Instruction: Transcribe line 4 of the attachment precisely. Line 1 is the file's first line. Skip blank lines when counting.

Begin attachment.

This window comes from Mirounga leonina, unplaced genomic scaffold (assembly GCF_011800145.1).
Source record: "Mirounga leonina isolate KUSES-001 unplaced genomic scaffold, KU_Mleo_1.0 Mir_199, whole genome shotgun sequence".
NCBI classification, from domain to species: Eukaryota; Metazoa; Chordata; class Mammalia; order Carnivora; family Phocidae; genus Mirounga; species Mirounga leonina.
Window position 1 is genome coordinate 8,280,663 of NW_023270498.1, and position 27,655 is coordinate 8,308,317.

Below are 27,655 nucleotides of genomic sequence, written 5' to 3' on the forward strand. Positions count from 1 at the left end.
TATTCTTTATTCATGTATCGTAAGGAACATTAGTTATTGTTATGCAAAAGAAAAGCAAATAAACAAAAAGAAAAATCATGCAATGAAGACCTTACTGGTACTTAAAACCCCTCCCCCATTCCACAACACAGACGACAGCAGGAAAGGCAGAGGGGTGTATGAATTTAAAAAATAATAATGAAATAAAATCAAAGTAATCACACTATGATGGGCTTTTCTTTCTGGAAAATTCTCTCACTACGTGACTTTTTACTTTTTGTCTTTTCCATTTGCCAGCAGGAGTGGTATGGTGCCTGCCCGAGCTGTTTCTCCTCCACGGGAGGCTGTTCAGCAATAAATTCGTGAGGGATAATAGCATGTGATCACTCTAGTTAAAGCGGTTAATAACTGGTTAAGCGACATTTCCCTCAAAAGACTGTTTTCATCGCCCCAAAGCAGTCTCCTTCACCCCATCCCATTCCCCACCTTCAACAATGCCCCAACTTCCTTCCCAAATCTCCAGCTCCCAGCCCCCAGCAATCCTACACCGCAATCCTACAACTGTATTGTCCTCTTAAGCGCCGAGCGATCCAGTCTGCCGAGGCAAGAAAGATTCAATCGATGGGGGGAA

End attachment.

Window position 1 is genome coordinate 8,280,663 of NW_023270498.1, and position 27,655 is coordinate 8,308,317.